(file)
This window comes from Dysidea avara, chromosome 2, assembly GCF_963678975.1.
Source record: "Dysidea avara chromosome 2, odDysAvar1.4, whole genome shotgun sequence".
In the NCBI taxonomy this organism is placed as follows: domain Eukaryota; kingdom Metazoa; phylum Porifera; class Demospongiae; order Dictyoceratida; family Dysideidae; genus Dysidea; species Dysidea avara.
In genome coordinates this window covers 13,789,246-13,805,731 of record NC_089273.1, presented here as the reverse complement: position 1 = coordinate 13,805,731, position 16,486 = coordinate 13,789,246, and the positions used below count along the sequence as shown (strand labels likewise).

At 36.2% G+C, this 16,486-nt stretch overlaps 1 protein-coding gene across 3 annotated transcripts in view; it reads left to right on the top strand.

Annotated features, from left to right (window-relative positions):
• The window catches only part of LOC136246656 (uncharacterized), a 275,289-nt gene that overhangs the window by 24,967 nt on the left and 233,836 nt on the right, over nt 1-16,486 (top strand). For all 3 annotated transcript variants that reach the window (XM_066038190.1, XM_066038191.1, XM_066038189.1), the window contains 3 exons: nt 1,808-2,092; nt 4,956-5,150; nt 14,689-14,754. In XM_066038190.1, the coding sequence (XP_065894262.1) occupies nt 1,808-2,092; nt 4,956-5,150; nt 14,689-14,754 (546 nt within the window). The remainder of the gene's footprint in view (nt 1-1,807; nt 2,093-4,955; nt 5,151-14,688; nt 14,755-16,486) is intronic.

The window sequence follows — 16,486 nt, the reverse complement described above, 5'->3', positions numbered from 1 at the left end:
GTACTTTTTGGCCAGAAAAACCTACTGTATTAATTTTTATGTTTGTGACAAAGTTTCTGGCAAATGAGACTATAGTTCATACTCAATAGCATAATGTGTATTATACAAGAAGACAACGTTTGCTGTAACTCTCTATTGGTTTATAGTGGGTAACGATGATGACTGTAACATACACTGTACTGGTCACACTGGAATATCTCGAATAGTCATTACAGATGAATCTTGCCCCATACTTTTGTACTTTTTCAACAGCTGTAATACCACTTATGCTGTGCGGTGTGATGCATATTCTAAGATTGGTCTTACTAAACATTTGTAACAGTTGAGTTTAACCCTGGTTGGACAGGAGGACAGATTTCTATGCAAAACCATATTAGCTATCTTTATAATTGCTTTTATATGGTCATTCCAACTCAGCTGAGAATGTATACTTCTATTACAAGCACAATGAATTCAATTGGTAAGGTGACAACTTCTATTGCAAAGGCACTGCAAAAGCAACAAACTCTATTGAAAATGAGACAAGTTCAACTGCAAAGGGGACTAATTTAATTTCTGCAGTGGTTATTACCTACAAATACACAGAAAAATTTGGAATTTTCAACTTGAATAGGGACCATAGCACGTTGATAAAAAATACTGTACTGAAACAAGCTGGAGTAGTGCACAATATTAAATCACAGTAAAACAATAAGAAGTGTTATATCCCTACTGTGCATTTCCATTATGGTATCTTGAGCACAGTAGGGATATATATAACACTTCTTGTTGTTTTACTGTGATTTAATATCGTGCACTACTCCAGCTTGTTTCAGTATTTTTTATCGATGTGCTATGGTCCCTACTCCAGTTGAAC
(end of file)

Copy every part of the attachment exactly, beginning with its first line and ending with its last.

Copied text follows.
This window comes from Dysidea avara, chromosome 2, assembly GCF_963678975.1.
Source record: "Dysidea avara chromosome 2, odDysAvar1.4, whole genome shotgun sequence".
In the NCBI taxonomy this organism is placed as follows: domain Eukaryota; kingdom Metazoa; phylum Porifera; class Demospongiae; order Dictyoceratida; family Dysideidae; genus Dysidea; species Dysidea avara.
In genome coordinates this window covers 13,789,246-13,805,731 of record NC_089273.1, presented here as the reverse complement: position 1 = coordinate 13,805,731, position 16,486 = coordinate 13,789,246, and the positions used below count along the sequence as shown (strand labels likewise).

At 36.2% G+C, this 16,486-nt stretch overlaps 1 protein-coding gene across 3 annotated transcripts in view; it reads left to right on the top strand.

Annotated features, from left to right (window-relative positions):
• The window catches only part of LOC136246656 (uncharacterized), a 275,289-nt gene that overhangs the window by 24,967 nt on the left and 233,836 nt on the right, over nt 1-16,486 (top strand). For all 3 annotated transcript variants that reach the window (XM_066038190.1, XM_066038191.1, XM_066038189.1), the window contains 3 exons: nt 1,808-2,092; nt 4,956-5,150; nt 14,689-14,754. In XM_066038190.1, the coding sequence (XP_065894262.1) occupies nt 1,808-2,092; nt 4,956-5,150; nt 14,689-14,754 (546 nt within the window). The remainder of the gene's footprint in view (nt 1-1,807; nt 2,093-4,955; nt 5,151-14,688; nt 14,755-16,486) is intronic.

The window sequence follows — 16,486 nt, the reverse complement described above, 5'->3', positions numbered from 1 at the left end:
GTACTTTTTGGCCAGAAAAACCTACTGTATTAATTTTTATGTTTGTGACAAAGTTTCTGGCAAATGAGACTATAGTTCATACTCAATAGCATAATGTGTATTATACAAGAAGACAACGTTTGCTGTAACTCTCTATTGGTTTATAGTGGGTAACGATGATGACTGTAACATACACTGTACTGGTCACACTGGAATATCTCGAATAGTCATTACAGATGAATCTTGCCCCATACTTTTGTACTTTTTCAACAGCTGTAATACCACTTATGCTGTGCGGTGTGATGCATATTCTAAGATTGGTCTTACTAAACATTTGTAACAGTTGAGTTTAACCCTGGTTGGACAGGAGGACAGATTTCTATGCAAAACCATATTAGCTATCTTTATAATTGCTTTTATATGGTCATTCCAACTCAGCTGAGAATGTATACTTCTATTACAAGCACAATGAATTCAATTGGTAAGGTGACAACTTCTATTGCAAAGGCACTGCAAAAGCAACAAACTCTATTGAAAATGAGACAAGTTCAACTGCAAAGGGGACTAATTTAATTTCTGCAGTGGTTATTACCTACAAATACACAGAAAAATTTGGAATTTTCAACTTGAATAGGGACCATAGCACGTTGATAAAAAATACTGTACTGAAACAAGCTGGAGTAGTGCACAATATTAAATCACAGTAAAACAATAAGAAGTGTTATATCCCTACTGTGCATTTCCATTATGGTATCTTGAGCACAGTAGGGATATATATAACACTTCTTGTTGTTTTACTGTGATTTAATATCGTGCACTACTCCAGCTTGTTTCAGTATTTTTTATCGATGTGCTATGGTCCCTACTCCAGTTGAAC